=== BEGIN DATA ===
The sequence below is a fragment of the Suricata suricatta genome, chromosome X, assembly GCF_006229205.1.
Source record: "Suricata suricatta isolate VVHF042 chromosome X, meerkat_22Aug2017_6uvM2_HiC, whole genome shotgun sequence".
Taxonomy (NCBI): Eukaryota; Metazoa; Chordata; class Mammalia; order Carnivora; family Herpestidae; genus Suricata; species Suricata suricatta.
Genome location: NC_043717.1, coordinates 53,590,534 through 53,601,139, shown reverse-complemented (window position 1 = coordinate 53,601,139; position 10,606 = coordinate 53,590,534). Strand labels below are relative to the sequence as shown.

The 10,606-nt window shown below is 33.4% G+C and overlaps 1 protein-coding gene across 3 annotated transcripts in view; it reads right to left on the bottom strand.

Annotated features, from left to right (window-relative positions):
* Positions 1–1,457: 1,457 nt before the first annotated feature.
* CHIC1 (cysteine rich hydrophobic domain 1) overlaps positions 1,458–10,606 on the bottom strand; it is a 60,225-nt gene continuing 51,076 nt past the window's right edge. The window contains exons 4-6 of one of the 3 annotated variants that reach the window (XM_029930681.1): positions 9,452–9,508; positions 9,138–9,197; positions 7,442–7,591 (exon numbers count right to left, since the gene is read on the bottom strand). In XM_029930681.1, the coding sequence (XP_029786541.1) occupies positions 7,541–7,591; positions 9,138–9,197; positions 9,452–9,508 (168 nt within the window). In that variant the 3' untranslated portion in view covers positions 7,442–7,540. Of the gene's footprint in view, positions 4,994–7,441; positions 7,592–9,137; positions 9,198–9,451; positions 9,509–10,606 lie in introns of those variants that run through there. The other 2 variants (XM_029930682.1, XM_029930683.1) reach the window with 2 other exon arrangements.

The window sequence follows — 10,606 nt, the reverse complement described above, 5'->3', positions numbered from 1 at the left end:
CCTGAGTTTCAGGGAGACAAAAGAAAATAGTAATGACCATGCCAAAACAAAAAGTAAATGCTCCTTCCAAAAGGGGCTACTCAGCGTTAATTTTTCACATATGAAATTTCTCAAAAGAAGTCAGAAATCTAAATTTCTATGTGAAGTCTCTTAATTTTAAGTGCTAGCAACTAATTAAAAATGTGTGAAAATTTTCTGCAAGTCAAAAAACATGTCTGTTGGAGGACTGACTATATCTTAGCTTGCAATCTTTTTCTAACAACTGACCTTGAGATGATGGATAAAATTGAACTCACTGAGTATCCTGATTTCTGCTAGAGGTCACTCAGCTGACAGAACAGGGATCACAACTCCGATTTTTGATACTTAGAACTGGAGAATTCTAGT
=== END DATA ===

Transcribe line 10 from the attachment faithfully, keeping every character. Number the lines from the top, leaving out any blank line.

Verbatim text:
CCTGAGTTTCAGGGAGACAAAAGAAAATAGTAATGACCATGCCAAAACAAAAAGTAAATGCTCCTTCCAAAAGGGGCTACTCAGCGTTAATTTTTCACATATGAAATTTCTCAAAAGAAGTCAGAAATCTAAATTTCTATGTGAAGTCTCTTAATTTTAAGTGCTAGCAACTAATTAAAAATGTGTGAAAATTTTCTGCAAGTCAAAAAACATGTCTGTTGGAGGACTGACTATATCTTAGCTTGCAATCTTTTTCTAACAACTGACCTTGAGATGATGGATAAAATTGAACTCACTGAGTATCCTGATTTCTGCTAGAGGTCACTCAGCTGACAGAACAGGGATCACAACTCCGATTTTTGATACTTAGAACTGGAGAATTCTAGT